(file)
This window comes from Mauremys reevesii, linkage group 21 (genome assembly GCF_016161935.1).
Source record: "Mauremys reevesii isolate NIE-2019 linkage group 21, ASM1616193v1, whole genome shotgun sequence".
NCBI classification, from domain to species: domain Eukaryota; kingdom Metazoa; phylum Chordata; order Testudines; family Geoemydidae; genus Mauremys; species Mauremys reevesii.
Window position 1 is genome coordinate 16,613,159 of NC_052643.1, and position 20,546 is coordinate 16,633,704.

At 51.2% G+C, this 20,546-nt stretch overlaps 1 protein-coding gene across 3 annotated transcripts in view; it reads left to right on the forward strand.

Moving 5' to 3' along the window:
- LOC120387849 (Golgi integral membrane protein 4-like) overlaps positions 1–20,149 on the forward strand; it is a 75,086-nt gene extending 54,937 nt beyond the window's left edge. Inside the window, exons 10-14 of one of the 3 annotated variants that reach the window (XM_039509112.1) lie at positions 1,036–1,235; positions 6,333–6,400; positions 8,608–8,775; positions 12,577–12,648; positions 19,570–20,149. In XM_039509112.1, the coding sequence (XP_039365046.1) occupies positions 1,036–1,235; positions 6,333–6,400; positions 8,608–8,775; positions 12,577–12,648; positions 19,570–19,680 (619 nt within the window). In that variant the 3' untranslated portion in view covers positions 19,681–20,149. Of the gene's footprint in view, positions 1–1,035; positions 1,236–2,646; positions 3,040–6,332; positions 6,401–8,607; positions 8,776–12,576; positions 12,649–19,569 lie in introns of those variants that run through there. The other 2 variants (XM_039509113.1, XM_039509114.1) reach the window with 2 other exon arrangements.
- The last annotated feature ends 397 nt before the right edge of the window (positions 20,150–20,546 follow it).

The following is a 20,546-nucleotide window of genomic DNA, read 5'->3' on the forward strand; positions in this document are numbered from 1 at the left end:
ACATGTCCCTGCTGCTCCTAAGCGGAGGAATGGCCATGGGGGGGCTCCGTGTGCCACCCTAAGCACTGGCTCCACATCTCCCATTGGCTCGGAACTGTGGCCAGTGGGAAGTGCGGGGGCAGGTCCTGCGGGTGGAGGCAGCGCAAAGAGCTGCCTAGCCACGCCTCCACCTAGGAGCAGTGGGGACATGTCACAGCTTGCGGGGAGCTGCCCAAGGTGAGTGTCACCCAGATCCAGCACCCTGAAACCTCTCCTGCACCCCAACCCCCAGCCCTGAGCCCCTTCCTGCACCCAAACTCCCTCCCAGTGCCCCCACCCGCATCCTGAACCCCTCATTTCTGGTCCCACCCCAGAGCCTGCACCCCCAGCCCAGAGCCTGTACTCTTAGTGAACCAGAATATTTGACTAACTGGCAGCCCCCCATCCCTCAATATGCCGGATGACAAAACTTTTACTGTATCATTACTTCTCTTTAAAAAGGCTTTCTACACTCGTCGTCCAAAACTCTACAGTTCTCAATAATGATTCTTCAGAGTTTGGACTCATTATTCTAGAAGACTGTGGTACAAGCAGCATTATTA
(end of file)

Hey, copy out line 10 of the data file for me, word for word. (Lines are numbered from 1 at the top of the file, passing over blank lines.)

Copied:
ACATGTCCCTGCTGCTCCTAAGCGGAGGAATGGCCATGGGGGGGCTCCGTGTGCCACCCTAAGCACTGGCTCCACATCTCCCATTGGCTCGGAACTGTGGCCAGTGGGAAGTGCGGGGGCAGGTCCTGCGGGTGGAGGCAGCGCAAAGAGCTGCCTAGCCACGCCTCCACCTAGGAGCAGTGGGGACATGTCACAGCTTGCGGGGAGCTGCCCAAGGTGAGTGTCACCCAGATCCAGCACCCTGAAACCTCTCCTGCACCCCAACCCCCAGCCCTGAGCCCCTTCCTGCACCCAAACTCCCTCCCAGTGCCCCCACCCGCATCCTGAACCCCTCATTTCTGGTCCCACCCCAGAGCCTGCACCCCCAGCCCAGAGCCTGTACTCTTAGTGAACCAGAATATTTGACTAACTGGCAGCCCCCCATCCCTCAATATGCCGGATGACAAAACTTTTACTGTATCATTACTTCTCTTTAAAAAGGCTTTCTACACTCGTCGTCCAAAACTCTACAGTTCTCAATAATGATTCTTCAGAGTTTGGACTCATTATTCTAGAAGACTGTGGTACAAGCAGCATTATTA